Labour seizes on Hanley gaffe

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The Independent Online
JEREMY HANLEY, the Conservative Party chairman, was yesterday forced into an embarrassing retraction after describing crowd violence at Nigel Benn's world championship bout on Saturday as 'exuberance'.

The remark was seized on by Labour, coming just two days after the Prime Minister's pledge of a campaign against 'yob culture'. In the same interview, Mr Hanley also surprised Tory MPs by saying Mr Major would face 'no serious challenge' this autumn.

Interviewed on BBC1's Breakfast with Frost yesterday, he described scenes at the boxing bout in which chairs were hurled as fans punched and kicked one another as 'just exuberance'. Alun Michael, Labour's home affairs spokesman, said that was 'an extraordinary comment'.

Conservative Central Office later issued a statement saying Mr Hanley 'very much regrets' the impression given 'that any violence in sport could be regarded as exuberance'. He had not seen the news bulletin before his interview. 'As soon as he saw the whole film he recognised that it was anything but exuberant behaviour.'

In an interview last night with Sky News Mr Hanley said of his remark: 'Yes, it queries my competence.'

Mr Hanley said his 'inexperience' had led him to comment without having seen the television film of the event. 'As soon as I saw the film I was absolutely horrified because it was exactly the sort of yobbish behaviour - indeed worse than that - that John Major was describing and condemning.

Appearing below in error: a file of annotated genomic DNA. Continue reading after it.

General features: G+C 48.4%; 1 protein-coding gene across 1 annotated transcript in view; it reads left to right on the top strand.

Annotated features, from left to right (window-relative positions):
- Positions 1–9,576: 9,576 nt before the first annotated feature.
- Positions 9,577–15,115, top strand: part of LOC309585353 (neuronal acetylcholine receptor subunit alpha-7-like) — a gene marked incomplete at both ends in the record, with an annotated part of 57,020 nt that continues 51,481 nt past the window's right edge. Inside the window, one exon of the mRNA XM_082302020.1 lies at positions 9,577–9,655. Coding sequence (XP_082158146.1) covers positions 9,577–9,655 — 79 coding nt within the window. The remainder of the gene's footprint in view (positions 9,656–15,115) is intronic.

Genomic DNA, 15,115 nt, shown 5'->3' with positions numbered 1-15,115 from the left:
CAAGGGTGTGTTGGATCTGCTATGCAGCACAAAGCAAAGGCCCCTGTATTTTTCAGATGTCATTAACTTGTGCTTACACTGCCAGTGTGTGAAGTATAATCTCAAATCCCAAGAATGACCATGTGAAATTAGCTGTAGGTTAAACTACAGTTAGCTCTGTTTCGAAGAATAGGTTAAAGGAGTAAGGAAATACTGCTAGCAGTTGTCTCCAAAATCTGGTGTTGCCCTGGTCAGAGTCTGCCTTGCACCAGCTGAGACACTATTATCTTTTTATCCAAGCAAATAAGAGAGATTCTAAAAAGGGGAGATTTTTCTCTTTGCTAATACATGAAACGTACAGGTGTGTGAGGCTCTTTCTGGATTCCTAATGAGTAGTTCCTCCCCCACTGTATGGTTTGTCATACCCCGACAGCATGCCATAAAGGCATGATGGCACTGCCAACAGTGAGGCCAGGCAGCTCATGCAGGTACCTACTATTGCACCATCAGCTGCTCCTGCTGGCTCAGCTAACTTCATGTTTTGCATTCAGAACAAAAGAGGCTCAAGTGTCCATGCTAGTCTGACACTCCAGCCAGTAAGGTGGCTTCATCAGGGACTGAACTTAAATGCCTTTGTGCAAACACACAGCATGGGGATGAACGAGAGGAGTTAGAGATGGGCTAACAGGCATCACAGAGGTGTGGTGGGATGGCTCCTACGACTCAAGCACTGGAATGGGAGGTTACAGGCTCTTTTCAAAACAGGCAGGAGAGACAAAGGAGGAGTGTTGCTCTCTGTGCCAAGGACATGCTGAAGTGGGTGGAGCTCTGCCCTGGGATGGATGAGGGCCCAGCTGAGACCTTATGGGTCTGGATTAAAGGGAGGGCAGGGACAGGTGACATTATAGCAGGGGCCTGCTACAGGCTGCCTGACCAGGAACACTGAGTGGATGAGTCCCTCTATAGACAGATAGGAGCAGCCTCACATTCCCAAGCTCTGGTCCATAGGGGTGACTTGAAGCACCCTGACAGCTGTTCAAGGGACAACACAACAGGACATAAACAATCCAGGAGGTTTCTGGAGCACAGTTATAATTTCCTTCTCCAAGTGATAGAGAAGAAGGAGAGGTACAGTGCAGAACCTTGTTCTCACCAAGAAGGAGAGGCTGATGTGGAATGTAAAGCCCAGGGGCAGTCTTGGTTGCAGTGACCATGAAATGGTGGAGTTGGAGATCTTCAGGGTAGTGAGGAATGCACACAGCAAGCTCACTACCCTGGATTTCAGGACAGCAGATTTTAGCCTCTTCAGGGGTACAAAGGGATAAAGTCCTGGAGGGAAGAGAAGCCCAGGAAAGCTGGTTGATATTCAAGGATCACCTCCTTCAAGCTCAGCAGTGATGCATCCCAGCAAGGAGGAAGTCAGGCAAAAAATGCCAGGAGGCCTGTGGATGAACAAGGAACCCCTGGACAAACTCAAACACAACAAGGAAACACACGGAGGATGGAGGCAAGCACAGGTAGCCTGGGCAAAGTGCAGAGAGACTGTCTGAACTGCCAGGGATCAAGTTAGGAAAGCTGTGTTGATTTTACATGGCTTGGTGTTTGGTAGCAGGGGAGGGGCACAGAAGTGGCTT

'I was caught on the hop. I am new in this game, I have only been in the job a few weeks and I am certainly learning to make sure that I have seen the news completely before I go on any television programme.'

The Labour Party chairman, David Blunkett, said: 'Mr Hanley's admission of his mistake and inexperience amply demonstrates John Major's mistake and continuing ineptitude in having appointed him to such a senior position in the Conservative Party.'

The British Boxing Board of Control said yesterday there would be an inquiry into the disturbances at the fight. Seven people were injured after trouble erupted as Benn fought the Paraguayan Juan Carlos Gimenez in Birmingham.

Leading article, page 13

James Fenton, page 14

Ken Jones, page 29

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